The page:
This study adds to the accumulating evidence of social-emotional effects of early ID by its findings of dose-response relations between severity of ID and outcome. Linear effects indicated increasing shyness, decreasing orientation/engagement, and decreasing soothability with poorer iron status (maternal or examiner ratings) and when an examiner attempted to engage the infants in imitative play, decreasing positive affect and engagement (quantitative coding). That the threshold for effects was ID with or without anemia echoes Honig and Oski's early report of increased solemnity in NA ID infants19
and a recent preventive trial in which infants who did not receive supplemental iron were less likely to show positive affect or interact socially.20
Another new study observed a negative linear relation between cord-blood iron status across the full range and negative emotionality and a positive one for alertness and soothability.21
Taken together, these studies point to altered infant social-emotional behavior and affect with ID, with or without anemia.
The behavioral differences observed at 12 months might be interpreted as showing lack of improvement with iron. However, the present study could not determine the effects of iron therapy on infant behavior due to uncertainty about iron administration and a low proportion of infants with blood work at 12 months. Despite the unresolved question of iron therapy, other evidence points to lack of iron as the cause of the observed behavioral alterations: 1) Similar affective-social differences have been reported in studies of IDA infants in a wide variety of settings, circumstances, and study designs.5
2) Four of 6 recent randomized controlled trials of iron supplementation in infancy that assessed social-emotional behavior found benefits of iron.5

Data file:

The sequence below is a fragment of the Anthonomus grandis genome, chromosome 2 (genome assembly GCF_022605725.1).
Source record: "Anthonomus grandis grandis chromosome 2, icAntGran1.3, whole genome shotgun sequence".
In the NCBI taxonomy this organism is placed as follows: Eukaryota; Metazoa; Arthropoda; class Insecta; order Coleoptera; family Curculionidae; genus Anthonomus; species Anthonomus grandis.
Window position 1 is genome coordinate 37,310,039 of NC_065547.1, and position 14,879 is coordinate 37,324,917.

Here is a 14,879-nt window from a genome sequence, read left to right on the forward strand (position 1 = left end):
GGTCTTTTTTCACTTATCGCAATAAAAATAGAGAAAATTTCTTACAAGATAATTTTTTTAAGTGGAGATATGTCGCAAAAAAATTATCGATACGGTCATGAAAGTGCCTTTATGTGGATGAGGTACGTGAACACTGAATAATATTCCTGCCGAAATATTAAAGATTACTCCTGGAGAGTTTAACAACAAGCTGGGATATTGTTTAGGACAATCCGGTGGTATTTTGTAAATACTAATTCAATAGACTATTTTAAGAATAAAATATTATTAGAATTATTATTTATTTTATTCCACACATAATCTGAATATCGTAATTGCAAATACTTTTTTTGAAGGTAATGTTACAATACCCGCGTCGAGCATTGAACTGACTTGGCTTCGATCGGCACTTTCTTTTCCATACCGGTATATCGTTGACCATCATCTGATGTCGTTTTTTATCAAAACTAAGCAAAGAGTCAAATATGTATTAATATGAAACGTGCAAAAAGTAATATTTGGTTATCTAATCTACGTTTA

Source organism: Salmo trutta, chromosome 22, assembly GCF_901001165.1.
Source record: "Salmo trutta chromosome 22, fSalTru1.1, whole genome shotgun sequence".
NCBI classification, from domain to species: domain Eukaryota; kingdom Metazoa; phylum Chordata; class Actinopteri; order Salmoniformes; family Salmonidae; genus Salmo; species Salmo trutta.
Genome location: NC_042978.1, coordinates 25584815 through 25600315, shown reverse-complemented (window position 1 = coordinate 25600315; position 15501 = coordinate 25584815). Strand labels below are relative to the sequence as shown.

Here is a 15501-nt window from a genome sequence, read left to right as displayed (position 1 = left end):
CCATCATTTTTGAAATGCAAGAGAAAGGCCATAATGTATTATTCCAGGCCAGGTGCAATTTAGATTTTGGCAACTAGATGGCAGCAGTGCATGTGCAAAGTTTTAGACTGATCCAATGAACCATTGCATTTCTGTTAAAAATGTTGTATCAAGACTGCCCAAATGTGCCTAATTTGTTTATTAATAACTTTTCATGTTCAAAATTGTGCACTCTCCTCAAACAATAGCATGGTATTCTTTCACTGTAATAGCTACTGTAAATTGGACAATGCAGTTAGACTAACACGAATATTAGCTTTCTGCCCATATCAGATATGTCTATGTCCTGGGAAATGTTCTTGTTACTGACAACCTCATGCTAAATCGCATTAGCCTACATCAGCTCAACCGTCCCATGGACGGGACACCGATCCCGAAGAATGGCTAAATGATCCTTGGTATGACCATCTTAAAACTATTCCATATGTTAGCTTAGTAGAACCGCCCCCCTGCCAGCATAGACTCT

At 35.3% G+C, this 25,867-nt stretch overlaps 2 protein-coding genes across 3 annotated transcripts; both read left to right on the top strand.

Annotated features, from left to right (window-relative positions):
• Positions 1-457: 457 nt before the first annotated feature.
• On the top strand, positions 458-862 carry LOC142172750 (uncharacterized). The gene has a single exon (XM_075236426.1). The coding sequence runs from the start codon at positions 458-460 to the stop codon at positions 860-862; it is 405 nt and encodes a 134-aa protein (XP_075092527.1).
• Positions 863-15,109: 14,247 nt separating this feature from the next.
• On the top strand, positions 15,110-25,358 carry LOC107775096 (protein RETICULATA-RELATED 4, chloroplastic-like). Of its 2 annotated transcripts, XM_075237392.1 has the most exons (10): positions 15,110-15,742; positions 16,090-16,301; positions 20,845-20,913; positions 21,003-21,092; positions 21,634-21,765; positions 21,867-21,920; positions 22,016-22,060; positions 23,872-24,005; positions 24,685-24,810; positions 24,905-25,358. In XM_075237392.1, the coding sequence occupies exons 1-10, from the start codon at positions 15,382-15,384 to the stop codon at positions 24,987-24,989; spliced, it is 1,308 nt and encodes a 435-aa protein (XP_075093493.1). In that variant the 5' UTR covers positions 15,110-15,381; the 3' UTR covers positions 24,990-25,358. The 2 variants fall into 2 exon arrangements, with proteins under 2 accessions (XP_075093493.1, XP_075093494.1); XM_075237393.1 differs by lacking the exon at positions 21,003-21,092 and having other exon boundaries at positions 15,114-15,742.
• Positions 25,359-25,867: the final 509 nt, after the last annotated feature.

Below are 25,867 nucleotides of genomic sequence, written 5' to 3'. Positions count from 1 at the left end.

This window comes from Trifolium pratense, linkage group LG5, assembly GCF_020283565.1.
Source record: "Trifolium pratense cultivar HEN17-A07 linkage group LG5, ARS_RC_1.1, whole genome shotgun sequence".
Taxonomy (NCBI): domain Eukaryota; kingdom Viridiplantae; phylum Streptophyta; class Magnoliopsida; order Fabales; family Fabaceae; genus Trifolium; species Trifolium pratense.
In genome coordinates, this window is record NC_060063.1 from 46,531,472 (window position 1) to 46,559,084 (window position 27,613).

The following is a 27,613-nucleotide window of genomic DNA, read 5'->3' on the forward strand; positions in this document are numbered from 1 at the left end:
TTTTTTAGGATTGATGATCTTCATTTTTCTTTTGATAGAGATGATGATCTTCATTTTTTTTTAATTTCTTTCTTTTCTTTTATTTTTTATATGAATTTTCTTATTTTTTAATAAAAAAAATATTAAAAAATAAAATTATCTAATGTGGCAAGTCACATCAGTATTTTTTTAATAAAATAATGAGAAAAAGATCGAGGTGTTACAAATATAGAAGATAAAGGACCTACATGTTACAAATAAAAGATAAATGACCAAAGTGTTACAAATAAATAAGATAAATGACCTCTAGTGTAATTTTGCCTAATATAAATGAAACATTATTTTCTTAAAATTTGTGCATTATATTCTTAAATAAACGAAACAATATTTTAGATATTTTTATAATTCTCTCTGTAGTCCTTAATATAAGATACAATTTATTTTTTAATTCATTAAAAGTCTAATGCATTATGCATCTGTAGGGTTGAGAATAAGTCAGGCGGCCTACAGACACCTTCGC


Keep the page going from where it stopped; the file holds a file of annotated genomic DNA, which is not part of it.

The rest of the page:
3) Animal models with experimental manipulation of iron status by diet show related affective-social differences. For instance, the effects of iron deprivation in our monkey project were most striking in the social-emotional domain.7
Post-natally iron-deprived monkeys were hyperemotional and “tense”, even though no animal ever had IDA.
We have speculated that affective-social alterations relate to effects of ID on dopamine function,20,22
which are consistently reported in rodent models.8
Dopamine plays a major role not only in systems of behavioral activation and inhibition but also in positive affect and the degree to which individuals experience inherent reward.23,24
We also considered that behavioral alterations might be especially apparent in circumstances of novelty, unfamiliarity, or stress.25,26
In the present study, there was little difference in free play behavior, but several differences became apparent when an examiner sought to engage the infant in elicited play. However, there had been little previous work specifically on related brain/behavior systems in ID animal models to support our speculations or to clarify the neural mechanisms. Our program project's rodent study systematically investigated the behavioral domain and related brain systems in an experimental paradigm of dietary iron restriction. Behaviors that depend on striatal dopamine function were delayed or disrupted, with alterations into adulthood despite iron repletion and normalization of brain iron.9